Envision CR Open House


Cedar Rapids residents discussed the future of the city with city staff and hired planners Wednesday night in the lobby of the National Czech and Slovak Museum and Library. We were met with a series of posters which I mostly found unhelpful if not outright bewildering. There were some good supportive materials, though, and some explanation was available if you asked for it.

I spent some quality time with the Wellington Heights Neighborhood Plan, and came away with the strong impression that the city is interested in using design initiatives to improve neighborhoods. The plan includes discussion of making the roads at the edge of the neighborhood, particularly Mt. Vernon Rd. and 10th St., more easily crossable. From my perspective 10th Street is especially critical, because it is the boundary between Wellington Heights and the emerging MedQuarter district (and beyond it to downtown). People who now live in Wellington Heights must be connected to the opportunities that come from economic development. The plan also includes infill development of housing for the MedQuarter workforce, extended hours for bus service, and taming the one-way streets that now slash across the neighborhood.

I'm all for it. People are raising children along 2nd and 3rd Avenues, but with traffic whizzing by at 40 mph, that hardly seems optimal. But much of past city development has been based on people driving fast through Wellington Heights on their ways to downtown or across town. What happens to that traffic, not to mention the cars that use Mt. Vernon Rd., which is to go on a "road diet?" Can it all be diverted to 1st Avenue? Understand, I'm not happy that Cedar Rapids and the I-380 Corridor writ large have developed in such a car-dependent way, but they have been. (Come to think of it, I didn't see any transportation plans at the open house. I'll have to look for that next time.)

So I'm concerned about that, and where the jobs are going to come from. But I'm pleased to see the city thinking about downtown and the surrounding areas in an integrated way.
(This map goes from St. Luke's Hospital, in blue on the upper right, across the river to the proposed Kingston neighborhood development. No mention of the casino, which will be plopped between the Kingston neigbhorhood and the riverside greenway depicted at left.)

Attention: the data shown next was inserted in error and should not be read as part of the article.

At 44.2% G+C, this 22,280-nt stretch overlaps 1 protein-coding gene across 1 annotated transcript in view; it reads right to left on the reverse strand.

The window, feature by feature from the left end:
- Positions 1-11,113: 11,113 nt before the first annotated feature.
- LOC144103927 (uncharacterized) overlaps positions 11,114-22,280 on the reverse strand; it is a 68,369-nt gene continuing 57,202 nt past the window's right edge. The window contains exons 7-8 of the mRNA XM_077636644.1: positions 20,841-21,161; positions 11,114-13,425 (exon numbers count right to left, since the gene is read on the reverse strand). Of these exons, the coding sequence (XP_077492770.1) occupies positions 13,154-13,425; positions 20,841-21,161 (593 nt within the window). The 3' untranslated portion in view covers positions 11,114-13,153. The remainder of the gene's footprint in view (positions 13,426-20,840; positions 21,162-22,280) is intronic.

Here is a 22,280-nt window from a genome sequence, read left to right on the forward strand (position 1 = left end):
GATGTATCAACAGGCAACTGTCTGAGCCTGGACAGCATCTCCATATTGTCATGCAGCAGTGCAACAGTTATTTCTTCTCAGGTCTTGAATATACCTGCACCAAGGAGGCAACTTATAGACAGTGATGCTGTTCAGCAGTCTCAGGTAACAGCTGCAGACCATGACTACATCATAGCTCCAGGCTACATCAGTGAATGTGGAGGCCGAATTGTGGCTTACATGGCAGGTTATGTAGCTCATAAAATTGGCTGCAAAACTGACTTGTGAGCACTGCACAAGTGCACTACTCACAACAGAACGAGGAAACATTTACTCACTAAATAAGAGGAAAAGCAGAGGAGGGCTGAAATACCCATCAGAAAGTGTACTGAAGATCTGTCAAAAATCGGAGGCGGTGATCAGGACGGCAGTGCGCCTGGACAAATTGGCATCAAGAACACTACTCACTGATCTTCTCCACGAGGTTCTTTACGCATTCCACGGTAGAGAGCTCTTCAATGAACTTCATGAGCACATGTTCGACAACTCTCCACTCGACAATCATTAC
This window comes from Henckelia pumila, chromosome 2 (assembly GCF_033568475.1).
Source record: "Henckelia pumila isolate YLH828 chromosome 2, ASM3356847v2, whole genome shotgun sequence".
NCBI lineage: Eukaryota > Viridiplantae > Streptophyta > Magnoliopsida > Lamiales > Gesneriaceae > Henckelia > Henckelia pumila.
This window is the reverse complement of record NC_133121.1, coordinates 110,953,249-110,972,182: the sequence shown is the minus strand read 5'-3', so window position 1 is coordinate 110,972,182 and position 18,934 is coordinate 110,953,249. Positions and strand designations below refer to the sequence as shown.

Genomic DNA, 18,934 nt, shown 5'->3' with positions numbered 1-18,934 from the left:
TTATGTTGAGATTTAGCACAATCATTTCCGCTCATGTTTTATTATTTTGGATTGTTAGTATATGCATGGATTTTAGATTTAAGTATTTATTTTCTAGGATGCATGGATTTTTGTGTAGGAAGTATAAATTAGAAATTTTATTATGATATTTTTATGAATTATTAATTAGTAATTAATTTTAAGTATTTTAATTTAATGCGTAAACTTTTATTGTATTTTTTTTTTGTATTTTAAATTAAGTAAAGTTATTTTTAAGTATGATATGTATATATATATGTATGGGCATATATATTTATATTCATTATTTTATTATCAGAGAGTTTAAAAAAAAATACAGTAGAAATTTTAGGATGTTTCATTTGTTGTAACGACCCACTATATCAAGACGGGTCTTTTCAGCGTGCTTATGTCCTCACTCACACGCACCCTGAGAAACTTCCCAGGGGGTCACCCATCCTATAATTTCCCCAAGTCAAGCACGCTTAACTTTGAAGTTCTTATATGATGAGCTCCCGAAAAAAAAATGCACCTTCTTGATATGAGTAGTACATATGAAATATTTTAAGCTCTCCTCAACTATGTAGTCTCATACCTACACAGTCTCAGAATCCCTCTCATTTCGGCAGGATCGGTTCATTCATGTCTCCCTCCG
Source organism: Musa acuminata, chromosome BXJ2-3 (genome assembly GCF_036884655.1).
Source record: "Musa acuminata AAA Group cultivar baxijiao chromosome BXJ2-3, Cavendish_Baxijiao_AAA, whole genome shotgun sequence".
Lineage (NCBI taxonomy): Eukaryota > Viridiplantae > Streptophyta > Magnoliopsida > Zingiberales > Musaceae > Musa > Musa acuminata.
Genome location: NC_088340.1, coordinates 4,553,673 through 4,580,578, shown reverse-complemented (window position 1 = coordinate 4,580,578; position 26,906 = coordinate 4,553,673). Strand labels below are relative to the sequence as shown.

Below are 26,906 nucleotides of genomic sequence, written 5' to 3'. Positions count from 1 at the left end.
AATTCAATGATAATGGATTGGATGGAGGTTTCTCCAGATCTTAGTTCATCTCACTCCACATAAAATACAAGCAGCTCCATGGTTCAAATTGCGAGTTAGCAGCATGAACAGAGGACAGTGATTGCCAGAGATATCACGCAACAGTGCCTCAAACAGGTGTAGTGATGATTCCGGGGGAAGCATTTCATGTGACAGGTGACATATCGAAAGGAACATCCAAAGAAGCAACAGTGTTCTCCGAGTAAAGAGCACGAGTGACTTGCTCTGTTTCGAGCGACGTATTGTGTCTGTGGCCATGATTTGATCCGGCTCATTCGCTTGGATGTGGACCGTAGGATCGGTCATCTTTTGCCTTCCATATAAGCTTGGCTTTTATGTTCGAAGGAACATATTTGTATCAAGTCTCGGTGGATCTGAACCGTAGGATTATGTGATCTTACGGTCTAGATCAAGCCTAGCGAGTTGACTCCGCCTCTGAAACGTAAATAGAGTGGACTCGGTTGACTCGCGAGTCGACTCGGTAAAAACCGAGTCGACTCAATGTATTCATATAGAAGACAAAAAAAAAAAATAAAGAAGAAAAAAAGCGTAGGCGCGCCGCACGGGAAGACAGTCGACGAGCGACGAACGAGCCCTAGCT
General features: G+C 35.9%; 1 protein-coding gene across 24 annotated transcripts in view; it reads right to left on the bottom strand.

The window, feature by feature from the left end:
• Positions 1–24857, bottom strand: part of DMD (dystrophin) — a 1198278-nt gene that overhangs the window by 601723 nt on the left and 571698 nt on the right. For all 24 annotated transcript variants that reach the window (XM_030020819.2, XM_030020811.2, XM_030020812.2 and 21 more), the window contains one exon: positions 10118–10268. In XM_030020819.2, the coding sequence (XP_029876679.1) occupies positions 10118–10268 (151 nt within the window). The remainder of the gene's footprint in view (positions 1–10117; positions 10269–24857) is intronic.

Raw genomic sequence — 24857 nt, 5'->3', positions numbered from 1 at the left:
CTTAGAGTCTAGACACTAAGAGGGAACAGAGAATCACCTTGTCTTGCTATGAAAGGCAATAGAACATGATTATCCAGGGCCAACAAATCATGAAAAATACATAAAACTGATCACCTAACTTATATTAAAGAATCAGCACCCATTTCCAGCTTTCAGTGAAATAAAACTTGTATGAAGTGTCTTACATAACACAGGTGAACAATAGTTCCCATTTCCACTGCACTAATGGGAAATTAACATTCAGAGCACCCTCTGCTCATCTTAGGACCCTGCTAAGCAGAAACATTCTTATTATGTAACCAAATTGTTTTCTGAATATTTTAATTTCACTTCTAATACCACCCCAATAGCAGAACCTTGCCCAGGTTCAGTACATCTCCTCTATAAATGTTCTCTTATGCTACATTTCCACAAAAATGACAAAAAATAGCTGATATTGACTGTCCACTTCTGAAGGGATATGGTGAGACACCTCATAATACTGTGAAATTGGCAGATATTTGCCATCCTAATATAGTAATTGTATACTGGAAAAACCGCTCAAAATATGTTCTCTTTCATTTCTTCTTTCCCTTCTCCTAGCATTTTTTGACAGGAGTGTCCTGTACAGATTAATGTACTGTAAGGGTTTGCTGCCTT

I was intrigued by a series of posters presented by H.R. Green Engineering, which has been hired to coordinate planning for the area around the extension of Highway 100 to the west of the city. I was intrigued in spite of myself, because my preference is that the highway not be extended at all, and that does not appear to be an option. H.R. Green offered three maps (depicted below), which respectively described an "urbanism scenario" (left) with walkable neighborhoods of mixed development and accessible stores; a "standard development practice scenario" (top right) consisting mostly of large lot subdivisions with some commercial buildings along the new highway; and a "conservation scenario" (bottom middle) with more green space.


On the maps, explained their helpful representative, Jim Halverson, yellow is low-density housing, light green is mutlifamily housing, and maroon is mixed-use commercial. The walkable version of the subdivision is indeed intriguing, and came with credit to Andres Duany et al., but it seems to require a sizeable increase in population to support this. It's nice to think that if the city grew substantially, it could do so in a sustainable way, but absent a growth surge isn't this an unnecessary spread of infrastructure? (Which, I should remind you, doesn't come cheap. The highway alone comes to $250 million.) It is possible, however, that I'm just being an old poop.

Two more open houses are coming soon: a draft plan review April 24, and a final plan review June 12. The Corridor Metropolitan Planning Organization (MPO) website is at http://www.corridormpo.com/.

EARLIER POSTS ON CEDAR RAPIDS DEVELOPMENT
"Downtown, Where All the Lights are Bright?" November 10, 2013
"Filling in an Empty Quarter (II)," October 25, 2013
"Downtown vs. Parking," September 29, 2013
"Their Casino, Our Casino," September 5, 2013
"Taylor Area Neighborhood," August 25, 2013
"A Big Ho Hum," May 12, 2013

Comments

  1. Eryn Cronbaugh3/27/2014 08:06:00 PM

    We went last night as well, and found the same things to be true...largely unhelpful boards, but people willing to talk, if you had questions. I asked about the Mt. Vernon Road "road diet", and am very concerned. Although I understand the desire to make it more walkable, and definitely agree with that, I have travelled that area frequently, and I just can't see how reducing the lanes will make it anything but frustrating. I asked. if the idea was to divert traffic to other areas, and the gentleman at the booth said, "no, not at all." I am definitely interested in knowing more about the reasoning, and asking more questions about the "diet".

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